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Saudi Arabia proposes to create 1.2 million jobs for Locals, also to end domination of Foreigners in crucial Occupations

Saudi Labour Ministry's has plans to cut unemployment among Saudi citizens and to ease the high demand for foreigners in important jobs in all sectors

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People working in an office in Saudi Arabia, wikimedia

Riyadh, March 13, 2017: Saudi Arabia proposes to create 1.2 million jobs for locals in an effort to end the domination of foreign workers in crucial occupations, local media reported on Monday.

The goal of the Saudi Labour Ministry’s program is to cut unemployment among Saudi citizens and to ease the high demand for foreigners in important jobs in all sectors, Al-Hayat reported.

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This will be done through a nationwide program of training and other initiatives, the newspaper said.

The ministry will restrict access to some jobs to only Saudis, especially in the business sector, such as those related to production, maintenance, and manufacturing.

The ministry has recruited more than 16,000 Saudi men and women in jobs related to selling and repairing mobile phones.

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In January, Saudi Arabiaannounced that 120 local engineers were sent to Britain for training. (IANS)

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Saudi Arabia, Cuba on List of World’s Worst Fighters of Human Trafficking

The top U.S. diplomat said traffickers are currently victimizing nearly 25 million people worldwide

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Secretary of State Mike Pompeo speaks on the release of the 2019 Trafficking in Person (TIP) Report at the US State Department in Washington, Thursday, June 20, 2019. (AP Photo/Pablo Martinez Monsivais) VOA

Saudi Arabia and Cuba are now on a list of countries the United States considers derelict in their responsibilities to combat human trafficking, raising the risk of sanctions against those countries.

In its annual report on human trafficking, the State Department accused ally Saudi Arabia of widespread violations involving foreign laborers and denounced Cuba for allegedly engaging in trafficking through its program that exports doctors abroad.

“If you don’t stand up to trafficking, America will stand up to you,” Secretary of State Mike Pompeo told reporters Wednesday in Washington, shortly after the report’s release. The annual Trafficking in Persons Report (TIP Report) assesses what countries are doing to combat what Pompeo describes as “one of the most heinous crimes on Earth.”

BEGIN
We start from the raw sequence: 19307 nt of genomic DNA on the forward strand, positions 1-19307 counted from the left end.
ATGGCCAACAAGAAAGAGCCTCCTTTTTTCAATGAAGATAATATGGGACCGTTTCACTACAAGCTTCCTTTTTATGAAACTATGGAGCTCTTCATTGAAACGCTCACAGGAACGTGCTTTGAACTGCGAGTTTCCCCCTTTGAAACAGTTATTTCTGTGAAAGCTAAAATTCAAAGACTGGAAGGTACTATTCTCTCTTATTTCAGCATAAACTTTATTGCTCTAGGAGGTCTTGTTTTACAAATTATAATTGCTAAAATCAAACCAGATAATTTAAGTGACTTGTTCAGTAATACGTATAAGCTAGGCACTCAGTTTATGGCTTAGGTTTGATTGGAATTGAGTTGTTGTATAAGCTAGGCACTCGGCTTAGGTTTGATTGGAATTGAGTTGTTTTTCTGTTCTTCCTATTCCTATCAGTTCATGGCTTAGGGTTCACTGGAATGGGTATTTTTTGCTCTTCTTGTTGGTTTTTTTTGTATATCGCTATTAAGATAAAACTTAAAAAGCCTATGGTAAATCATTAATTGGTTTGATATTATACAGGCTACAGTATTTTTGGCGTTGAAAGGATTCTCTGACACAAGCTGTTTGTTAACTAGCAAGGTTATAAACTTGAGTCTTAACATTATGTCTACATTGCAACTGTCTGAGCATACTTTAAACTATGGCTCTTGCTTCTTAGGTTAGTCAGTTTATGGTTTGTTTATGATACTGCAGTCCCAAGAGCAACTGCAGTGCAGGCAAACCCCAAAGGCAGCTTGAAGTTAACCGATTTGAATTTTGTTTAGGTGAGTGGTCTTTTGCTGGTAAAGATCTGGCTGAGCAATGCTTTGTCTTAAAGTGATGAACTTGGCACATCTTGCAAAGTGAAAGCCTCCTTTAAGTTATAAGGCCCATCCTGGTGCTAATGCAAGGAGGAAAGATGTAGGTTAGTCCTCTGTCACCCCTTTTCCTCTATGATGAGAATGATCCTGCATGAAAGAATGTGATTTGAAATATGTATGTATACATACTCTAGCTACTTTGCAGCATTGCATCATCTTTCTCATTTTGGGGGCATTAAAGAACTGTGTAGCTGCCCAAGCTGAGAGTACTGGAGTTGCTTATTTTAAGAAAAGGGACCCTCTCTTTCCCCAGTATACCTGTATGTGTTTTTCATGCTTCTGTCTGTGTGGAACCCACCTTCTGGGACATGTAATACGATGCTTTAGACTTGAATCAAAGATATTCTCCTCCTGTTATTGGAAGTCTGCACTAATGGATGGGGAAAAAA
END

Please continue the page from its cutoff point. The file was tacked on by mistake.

The top U.S. diplomat said traffickers are currently victimizing nearly 25 million people worldwide. The State Department designated Saudi Arabia and Cuba as Tier 3 countries, the report’s lowest possible ranking. China, North Korea, Russia and Venezuela have also been designated as such.

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FILE – Brazil’s President Jair Bolsonaro. VOA

The U.S. said the Saudi kingdom has done little to help victims, choosing to, instead, jail, fine or deport them after accusing them of immigration violations or prostitution.Cuba, a long-time U.S. adversary, has threatened or coerced physicians to participate in its overseas medical program, the report said.

Some 8,300 Cuban medical workers who had been stationed in Brazil departed the country after President Jair Bolsonaro complained earlier this year the Cuban government keeps most of the wages paid to the workers, whom he described as “slave labor.

Tier 3 countries are subject to U.S. actions, including partial or total elimination of support from the International Monetary Fund or other international support organizations.

The U.S. president, however, can waive sanctions against Tier 3 countries with the hope it will encourage them act more aggressively against traffickers. Pompeo said the U.S. took actions last year against 22 Tier 3 countries.

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The annual Trafficking in Persons Report (TIP Report) assesses what countries are doing to combat what Pompeo describes as “one of the most heinous crimes on Earth.” Flickr

The State Department report, which assesses 187 countries, concluded many world governments have enacted laws to hold traffickers accountable since the 2000 adoption of the United Nation’s Palermo Protocol. The pact requires countries to codify human trafficking as a crime both within and between countries.

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But the report calls on countries to do more to ensure protections for victims within their borders. Greater protections requires “political courage” to investigate “official power structures,” for example, and to “ending impunity for crimes that have long been seen as accepted local and cultural practices.”

“Acknowledging human trafficking within the borders of a country is not easy,” the report declared. “Governments should be willing to admit its existence and rise to their responsibility to address it.” (VOA)